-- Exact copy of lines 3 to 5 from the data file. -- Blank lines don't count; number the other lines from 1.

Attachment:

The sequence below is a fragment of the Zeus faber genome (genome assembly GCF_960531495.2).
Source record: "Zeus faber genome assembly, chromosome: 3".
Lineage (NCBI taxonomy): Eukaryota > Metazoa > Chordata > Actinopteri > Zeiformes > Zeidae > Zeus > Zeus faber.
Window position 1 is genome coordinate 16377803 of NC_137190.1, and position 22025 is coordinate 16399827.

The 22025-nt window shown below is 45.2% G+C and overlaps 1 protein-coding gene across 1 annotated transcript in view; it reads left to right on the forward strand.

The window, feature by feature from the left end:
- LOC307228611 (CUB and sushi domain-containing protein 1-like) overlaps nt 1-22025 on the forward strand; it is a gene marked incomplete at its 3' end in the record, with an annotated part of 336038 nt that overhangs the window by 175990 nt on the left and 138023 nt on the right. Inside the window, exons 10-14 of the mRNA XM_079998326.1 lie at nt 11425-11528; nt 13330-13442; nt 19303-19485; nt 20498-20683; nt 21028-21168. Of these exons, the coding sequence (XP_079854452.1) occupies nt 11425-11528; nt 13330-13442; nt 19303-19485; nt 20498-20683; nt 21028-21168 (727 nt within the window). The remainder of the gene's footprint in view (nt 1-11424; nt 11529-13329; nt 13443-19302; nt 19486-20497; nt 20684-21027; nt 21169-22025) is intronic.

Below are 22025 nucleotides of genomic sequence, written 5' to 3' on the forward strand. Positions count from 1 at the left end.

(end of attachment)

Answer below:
Lineage (NCBI taxonomy): Eukaryota > Metazoa > Chordata > Actinopteri > Zeiformes > Zeidae > Zeus > Zeus faber.
Window position 1 is genome coordinate 16377803 of NC_137190.1, and position 22025 is coordinate 16399827.

The 22025-nt window shown below is 45.2% G+C and overlaps 1 protein-coding gene across 1 annotated transcript in view; it reads left to right on the forward strand.